Taliban warns US not to destabilize regime in 1st face-to-face talks since withdrawal

Taliban warns US not to 'destabilize' regime in Face-to-Face Talks since Withdrawal

The Taliban minister said the United States would also help vaccinate Afghans against Covid-19. File

Doha:

The Taliban warned the US not to “destabilize” the regime during their first face-to-face talks since the US withdrawal, its foreign minister Amir Khan Muttaqi said on Saturday.

Mr Muttaqi’s comments come as the Taliban seek to re-establish their rule in Afghanistan, 20 years after the hard-line Islamists were driven out by the US-led invasion.

“We told them clearly that trying to destabilize the government in Afghanistan is good for no one,” Mr Muttaqi told Afghan state news agency Bakhtar after talks in the Qatar capital of Doha.

“Good relations with Afghanistan are good for everyone. Nothing should be done to weaken the current government in Afghanistan that can lead to problems for the people,” he said in a recorded statement translated by AFP.

Mr. Muttaqi’s comments came on the first of two days of talks with a team in the US led by State Department Deputy Special Representative Tom West and USAID’s top humanitarian officer, Sarah Charles.

He said the United States would also help vaccinate Afghans against Covid-19.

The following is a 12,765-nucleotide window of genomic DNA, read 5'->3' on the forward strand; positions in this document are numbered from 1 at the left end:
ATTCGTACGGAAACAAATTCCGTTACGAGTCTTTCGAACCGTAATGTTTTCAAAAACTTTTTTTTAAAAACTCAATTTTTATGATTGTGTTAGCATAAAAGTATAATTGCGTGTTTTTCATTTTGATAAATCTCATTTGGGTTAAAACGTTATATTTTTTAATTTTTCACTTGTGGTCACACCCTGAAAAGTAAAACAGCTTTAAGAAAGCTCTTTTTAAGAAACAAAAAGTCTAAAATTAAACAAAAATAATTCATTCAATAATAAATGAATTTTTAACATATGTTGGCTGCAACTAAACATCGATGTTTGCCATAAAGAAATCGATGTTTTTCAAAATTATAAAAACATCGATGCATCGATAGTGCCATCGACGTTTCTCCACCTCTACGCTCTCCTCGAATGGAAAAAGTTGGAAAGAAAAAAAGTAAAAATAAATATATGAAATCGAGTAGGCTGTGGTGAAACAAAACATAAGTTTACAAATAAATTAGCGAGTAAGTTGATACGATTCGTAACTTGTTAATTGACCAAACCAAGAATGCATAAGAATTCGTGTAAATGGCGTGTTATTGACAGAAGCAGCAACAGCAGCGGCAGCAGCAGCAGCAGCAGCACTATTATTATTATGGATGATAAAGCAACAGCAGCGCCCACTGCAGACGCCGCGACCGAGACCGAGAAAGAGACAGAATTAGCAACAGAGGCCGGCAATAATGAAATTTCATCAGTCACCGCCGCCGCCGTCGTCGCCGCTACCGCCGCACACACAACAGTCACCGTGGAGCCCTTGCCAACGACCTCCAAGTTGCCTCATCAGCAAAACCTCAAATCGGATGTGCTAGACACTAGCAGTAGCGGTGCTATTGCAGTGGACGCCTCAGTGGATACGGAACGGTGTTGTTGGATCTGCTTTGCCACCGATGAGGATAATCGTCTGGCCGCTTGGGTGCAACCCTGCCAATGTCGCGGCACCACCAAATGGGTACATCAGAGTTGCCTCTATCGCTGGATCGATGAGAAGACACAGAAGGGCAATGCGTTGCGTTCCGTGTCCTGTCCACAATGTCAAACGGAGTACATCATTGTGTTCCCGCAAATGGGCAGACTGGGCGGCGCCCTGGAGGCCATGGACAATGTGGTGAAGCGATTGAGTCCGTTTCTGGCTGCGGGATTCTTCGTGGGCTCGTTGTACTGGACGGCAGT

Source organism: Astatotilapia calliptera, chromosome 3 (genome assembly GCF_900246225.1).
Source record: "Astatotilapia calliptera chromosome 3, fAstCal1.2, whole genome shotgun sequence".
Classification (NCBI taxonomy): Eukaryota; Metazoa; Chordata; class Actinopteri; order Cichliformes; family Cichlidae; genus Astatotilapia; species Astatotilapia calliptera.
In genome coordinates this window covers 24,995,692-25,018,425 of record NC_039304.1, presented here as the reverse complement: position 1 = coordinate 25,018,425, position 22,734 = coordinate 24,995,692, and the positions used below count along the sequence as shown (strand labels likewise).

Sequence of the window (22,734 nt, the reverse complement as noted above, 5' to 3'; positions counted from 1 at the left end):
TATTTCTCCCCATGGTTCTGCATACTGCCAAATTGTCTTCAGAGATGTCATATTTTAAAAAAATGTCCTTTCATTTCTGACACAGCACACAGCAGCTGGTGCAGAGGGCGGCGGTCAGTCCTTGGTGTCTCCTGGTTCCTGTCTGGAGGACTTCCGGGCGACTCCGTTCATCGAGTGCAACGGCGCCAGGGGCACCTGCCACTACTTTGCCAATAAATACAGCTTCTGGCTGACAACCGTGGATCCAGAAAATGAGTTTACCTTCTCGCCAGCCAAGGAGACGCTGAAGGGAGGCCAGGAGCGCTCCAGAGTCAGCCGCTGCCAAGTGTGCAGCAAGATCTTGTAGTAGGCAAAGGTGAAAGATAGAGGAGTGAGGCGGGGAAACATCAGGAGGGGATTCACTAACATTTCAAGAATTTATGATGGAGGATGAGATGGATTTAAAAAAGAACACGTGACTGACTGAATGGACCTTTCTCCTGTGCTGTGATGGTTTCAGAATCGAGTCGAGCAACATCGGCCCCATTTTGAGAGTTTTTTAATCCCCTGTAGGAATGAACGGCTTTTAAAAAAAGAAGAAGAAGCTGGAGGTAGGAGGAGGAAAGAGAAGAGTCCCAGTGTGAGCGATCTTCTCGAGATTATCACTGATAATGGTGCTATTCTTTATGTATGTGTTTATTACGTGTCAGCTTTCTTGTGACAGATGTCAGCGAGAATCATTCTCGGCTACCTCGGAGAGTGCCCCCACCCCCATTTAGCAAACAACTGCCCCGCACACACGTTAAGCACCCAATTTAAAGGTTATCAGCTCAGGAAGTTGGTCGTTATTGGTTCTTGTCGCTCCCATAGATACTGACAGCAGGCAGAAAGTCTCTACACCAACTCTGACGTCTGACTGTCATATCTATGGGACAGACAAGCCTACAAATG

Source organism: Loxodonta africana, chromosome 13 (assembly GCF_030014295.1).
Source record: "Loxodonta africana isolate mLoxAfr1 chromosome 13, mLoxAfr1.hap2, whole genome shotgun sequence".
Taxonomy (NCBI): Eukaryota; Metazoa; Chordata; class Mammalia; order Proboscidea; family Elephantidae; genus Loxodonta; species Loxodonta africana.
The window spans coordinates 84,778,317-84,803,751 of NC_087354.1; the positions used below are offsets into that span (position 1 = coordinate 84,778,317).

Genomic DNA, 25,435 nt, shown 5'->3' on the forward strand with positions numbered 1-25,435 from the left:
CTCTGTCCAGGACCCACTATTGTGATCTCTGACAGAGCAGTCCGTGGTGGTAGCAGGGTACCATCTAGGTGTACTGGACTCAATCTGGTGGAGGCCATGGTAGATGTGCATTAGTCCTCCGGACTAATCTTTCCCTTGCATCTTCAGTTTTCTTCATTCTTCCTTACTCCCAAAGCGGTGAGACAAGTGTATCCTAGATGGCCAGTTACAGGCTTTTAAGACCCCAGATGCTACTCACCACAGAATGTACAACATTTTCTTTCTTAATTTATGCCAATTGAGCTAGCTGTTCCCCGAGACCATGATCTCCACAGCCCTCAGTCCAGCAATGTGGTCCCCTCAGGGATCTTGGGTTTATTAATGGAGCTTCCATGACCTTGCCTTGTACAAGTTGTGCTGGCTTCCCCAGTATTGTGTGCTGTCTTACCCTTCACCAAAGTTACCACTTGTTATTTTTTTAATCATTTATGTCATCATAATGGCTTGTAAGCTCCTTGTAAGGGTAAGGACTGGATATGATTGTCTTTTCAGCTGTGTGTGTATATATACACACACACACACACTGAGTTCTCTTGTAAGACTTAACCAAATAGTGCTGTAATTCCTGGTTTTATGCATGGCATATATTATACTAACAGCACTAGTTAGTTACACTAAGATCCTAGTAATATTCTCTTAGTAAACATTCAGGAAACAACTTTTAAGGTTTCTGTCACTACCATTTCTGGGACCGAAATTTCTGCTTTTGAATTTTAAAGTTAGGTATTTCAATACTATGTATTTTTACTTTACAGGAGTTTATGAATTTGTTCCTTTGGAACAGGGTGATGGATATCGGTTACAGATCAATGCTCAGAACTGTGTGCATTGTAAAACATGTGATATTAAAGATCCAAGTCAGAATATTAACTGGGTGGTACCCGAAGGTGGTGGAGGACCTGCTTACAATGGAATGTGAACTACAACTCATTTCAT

No immediate comment on the talks was available from the US side.

“The US delegation decided that they would cooperate with us to vaccinate and provide human cooperation,” said Mr Muttaqi.

He added: “It is promised that states will have good relations with each other and have patience while Afghanistan is going through a very difficult time, so Afghanistan will come out of this state with more strength.”

The hardline Taliban regained power in August as the United States ended its two-decade presence with a withdrawal that included a chaotic air lift of foreign and Afghan residents.

Mosque attack

Their efforts to consolidate their rule have been undermined by a series of attacks by the Islamic State-Khorasan (IS-K), which allegedly bombed a Shiite mosque that left more than 60 people dead on Friday.

Afghanistan’s economy is also teetering on the brink of collapse, with international aid cut off, food prices soaring and unemployment spiking.

Mr Muttaqi said the Taliban wanted to hold meetings with other countries as well as the United States to discuss Afghanistan’s difficulties.

“We try to have such meetings and assemblies with the United States and other countries of the world and to discuss the current situation in Afghanistan, listen to each other’s views,” Mr Muttaqi said.

“The economy or any other issues facing the people of Afghanistan should be resolved. The present government of Afghanistan is committed to having good relations with and co-operating with other states, to facilitate its people and provide services to them.

“This is what we want and we are trying to discuss these areas with other countries.”

Prior to the talks, a US State Department official said his priorities were to ensure a safe passage for U.S. citizens and other citizens who want to leave Afghanistan, and ensure that the Taliban does not allow “terrorists” to operate on Afghan soil.

“This meeting is not about acknowledging or granting legitimacy. We remain clear that any legitimacy must be gained through the actions of the Taliban itself,” the official said.

(With the exception of the headline, this story has not been edited by NDTV staff and is published from syndicated feed.)

.Source